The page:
Theatre is already inherent in dance as dance is in theatre – Vidhya Subramanian

by Ekatmata Sharma

Popularly known as the ‘Thinking dancer’, Bharatnatyam dancer Vidhya Subramanian has delivered famous dance productions by beautifully blending theatre into her dance style. In a candid conversation, she spills beans on the journey, her signature style and prominent dance productions.  

How and when did you begin your dance journey?

I started learning when I was eight from Dr. Padma Subrahmanyam and later from Gurus S.K.Rajarathnam and Smt. Kalanidhi Narayanan. I did my arangetram in 1984 and have been performing actively ever since.

You have been trained under eminent gurus, what impact did each guru leave on your dancing style?

Growing up, I admired Dr. Padma Subrahmanyam’s scholarship and communication skills as a dancer and a speaker. She inspired me to want to learn dance. Guru S.K.Rajarathnam developed in me a keen sense of understanding on how to work with my strengths and weaknesses due to his individualistic training. I am also grateful to him for passing down the lyrical Vazhuvoor style to me, along with a keen sense of musicality in dance. Smt. Kalanidhi Narayanan was the doyen of abhinaya. From her, I learnt the nuances of getting in touch with and expressing ones emotions through our poetic masterpieces.

You have created a beautiful blend of Bharatnatyam and theatre. Please share the creative process of combing the two?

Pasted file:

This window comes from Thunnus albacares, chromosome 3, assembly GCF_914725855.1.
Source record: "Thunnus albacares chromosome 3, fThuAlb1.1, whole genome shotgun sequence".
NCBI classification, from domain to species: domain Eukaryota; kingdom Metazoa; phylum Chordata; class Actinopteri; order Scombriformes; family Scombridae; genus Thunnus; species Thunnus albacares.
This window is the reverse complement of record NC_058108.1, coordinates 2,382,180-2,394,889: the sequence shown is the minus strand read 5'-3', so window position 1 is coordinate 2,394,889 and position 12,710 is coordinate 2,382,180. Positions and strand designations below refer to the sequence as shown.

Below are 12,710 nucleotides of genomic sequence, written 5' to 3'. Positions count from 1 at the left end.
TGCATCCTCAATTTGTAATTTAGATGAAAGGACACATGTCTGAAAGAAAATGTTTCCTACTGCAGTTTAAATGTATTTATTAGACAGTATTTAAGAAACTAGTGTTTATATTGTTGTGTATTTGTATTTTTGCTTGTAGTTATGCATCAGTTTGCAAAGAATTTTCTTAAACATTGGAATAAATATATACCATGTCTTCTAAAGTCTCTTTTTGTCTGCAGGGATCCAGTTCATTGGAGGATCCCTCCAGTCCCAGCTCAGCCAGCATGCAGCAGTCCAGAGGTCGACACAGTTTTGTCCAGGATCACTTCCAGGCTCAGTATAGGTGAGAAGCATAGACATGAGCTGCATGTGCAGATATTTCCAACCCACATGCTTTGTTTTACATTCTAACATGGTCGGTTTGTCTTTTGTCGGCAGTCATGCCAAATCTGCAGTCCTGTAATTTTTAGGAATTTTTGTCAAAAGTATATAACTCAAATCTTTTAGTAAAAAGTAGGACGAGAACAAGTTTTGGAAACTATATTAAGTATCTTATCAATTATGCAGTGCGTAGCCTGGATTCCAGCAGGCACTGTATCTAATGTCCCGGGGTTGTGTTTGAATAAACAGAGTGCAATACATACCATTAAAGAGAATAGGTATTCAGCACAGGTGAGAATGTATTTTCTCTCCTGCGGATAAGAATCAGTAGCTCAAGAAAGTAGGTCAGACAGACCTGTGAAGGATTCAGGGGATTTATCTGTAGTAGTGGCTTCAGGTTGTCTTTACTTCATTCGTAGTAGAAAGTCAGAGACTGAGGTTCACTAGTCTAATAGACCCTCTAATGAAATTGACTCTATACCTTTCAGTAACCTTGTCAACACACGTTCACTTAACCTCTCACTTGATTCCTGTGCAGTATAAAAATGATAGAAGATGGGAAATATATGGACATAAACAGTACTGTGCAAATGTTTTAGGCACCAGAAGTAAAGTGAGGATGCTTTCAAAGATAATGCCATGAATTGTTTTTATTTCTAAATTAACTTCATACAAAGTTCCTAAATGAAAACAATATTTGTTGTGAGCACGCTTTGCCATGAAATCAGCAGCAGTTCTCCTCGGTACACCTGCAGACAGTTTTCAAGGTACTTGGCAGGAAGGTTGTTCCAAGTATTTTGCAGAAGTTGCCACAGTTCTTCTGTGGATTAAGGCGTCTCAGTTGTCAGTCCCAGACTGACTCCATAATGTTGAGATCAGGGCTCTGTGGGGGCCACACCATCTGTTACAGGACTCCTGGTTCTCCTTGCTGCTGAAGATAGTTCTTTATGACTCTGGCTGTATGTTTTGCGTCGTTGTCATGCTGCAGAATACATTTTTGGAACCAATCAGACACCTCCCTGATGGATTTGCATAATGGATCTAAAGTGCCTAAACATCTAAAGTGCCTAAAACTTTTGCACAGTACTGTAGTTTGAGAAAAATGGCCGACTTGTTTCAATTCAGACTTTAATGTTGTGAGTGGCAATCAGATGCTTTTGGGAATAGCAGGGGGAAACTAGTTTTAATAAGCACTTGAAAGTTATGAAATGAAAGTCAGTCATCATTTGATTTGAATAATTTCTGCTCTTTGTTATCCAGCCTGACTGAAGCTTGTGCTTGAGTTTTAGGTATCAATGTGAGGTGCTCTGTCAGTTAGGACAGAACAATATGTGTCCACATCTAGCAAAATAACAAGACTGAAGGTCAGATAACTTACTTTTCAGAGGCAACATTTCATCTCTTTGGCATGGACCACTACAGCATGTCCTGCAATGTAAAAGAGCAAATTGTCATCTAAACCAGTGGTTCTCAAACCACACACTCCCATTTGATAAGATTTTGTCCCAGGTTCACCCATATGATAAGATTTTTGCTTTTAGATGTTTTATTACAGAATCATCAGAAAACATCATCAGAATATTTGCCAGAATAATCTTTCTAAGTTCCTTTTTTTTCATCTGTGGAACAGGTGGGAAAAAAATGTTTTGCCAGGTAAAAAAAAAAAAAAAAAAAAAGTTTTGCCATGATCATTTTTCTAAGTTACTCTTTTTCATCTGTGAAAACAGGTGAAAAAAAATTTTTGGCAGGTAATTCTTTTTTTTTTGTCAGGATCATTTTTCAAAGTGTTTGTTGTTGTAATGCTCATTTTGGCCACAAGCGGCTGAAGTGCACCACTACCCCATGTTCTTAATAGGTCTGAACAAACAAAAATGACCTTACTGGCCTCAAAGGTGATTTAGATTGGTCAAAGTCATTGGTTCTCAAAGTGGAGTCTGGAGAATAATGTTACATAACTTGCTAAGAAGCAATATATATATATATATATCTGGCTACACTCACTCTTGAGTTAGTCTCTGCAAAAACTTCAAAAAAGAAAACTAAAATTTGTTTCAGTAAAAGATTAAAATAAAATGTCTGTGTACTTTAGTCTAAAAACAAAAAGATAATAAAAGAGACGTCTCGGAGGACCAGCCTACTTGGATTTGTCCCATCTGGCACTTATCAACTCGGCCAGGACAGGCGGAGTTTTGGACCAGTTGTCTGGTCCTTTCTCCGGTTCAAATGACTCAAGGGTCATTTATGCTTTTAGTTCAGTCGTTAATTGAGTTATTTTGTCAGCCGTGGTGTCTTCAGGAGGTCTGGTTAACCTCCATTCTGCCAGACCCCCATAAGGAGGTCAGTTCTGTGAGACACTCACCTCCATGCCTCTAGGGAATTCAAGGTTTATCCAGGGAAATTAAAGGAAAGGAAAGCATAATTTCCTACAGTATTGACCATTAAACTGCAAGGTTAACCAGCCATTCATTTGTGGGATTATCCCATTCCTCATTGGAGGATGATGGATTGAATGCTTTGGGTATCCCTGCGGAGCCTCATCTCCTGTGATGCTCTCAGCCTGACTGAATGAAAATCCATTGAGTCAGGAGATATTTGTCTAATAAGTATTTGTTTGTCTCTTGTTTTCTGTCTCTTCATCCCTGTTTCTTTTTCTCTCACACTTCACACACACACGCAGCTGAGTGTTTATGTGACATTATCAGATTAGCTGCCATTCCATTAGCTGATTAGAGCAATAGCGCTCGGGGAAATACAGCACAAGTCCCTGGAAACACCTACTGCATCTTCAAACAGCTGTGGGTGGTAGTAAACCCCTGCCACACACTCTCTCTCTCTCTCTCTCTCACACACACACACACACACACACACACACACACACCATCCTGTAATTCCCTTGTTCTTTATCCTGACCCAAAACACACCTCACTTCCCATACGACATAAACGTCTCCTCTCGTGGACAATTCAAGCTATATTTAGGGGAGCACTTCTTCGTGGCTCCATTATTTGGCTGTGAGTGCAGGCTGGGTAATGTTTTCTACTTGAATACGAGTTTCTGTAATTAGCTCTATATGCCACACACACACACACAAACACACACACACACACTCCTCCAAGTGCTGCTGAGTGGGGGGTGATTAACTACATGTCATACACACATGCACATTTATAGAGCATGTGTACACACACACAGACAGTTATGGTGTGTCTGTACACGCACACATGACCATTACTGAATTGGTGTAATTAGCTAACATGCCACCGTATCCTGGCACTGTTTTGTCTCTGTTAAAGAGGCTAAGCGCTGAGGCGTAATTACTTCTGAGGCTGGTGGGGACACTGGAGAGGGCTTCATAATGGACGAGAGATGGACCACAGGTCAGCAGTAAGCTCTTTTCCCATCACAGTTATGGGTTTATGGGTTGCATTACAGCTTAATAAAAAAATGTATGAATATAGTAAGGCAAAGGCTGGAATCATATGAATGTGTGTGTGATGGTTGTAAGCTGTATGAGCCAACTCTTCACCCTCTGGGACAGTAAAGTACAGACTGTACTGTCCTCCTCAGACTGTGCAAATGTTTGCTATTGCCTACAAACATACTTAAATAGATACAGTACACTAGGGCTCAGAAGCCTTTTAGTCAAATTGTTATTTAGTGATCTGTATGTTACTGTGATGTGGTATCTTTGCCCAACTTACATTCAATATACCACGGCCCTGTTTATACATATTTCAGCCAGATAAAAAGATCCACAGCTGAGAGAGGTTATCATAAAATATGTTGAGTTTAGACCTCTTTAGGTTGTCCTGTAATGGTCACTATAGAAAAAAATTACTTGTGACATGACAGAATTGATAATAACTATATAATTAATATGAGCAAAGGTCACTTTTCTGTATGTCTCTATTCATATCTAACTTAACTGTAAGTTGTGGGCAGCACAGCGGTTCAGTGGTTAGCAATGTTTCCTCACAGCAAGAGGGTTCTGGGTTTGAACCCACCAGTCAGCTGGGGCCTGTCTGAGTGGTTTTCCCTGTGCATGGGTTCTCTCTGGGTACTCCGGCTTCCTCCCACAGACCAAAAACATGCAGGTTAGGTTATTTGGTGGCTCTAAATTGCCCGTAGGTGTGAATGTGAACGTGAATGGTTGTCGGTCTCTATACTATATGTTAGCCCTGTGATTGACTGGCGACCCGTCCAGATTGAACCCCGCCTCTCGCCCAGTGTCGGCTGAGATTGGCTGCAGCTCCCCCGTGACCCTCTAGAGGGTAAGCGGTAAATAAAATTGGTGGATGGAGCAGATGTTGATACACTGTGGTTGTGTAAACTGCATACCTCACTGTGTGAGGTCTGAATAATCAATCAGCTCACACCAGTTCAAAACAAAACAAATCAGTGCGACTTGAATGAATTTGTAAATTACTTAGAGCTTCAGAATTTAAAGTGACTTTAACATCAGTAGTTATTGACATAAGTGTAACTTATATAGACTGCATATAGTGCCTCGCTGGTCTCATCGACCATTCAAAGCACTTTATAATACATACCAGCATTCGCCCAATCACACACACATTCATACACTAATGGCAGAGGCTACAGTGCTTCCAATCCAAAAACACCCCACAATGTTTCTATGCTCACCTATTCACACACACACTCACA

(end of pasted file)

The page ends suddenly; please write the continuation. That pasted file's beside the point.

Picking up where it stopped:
I have been trained in Bharatanatyam since I was a child. I was introduced to theatre as an adult, having acted in a few plays. I performed Maya Angelou’s Still I Rise as a poem integrated into a padam in 2005. Since then the poem has haunted me and when you hear Maya Angelou’s own rendition of it, it is full of power and sassiness. Draupadi may have been saved by Krishna while being disrobed in court, but beyond that her sense of self was constantly challenged by her life circumstances. Yet she stood strong, never breaking, fiery, proud, and often the core that held the Pandavas together and in high esteem. I identified with her in many ways and desperately wanted to play her. She is so relevant to today considering the violation that continues to happen to women. When I started working on this production that was my impetus. Little did I know how relevant she would unfortunately become in the MeToo movement era we live in. Somewhere between 2005 and 2016, Draupadi and Still I Rise met. The bridge between this mythological heroine and the everyday woman was gradually built over the last 2 years. I didn’t want to merely tell her story, I didn’t want her to be placed on a pedestal I didn’t want the highlight to be her public shaming. So I didn’t portray any of these. Instead, through the relationships and episodic highlights in her life, and building on the thought I had that if the Pandavas are the 5 senses, then she is the 6th sense that binds them all, I set about working on a performative piece. After much research and reading, and a script that incorporated conversations from Draupadi’s first person perspective, the movement vocabulary became an organic process that simply followed this thought process. When the conversation required Bharatanatyam, when it required spoken word and theatre, all happened as a part of an organic process that fell into place because she was already so much a part of my psyche.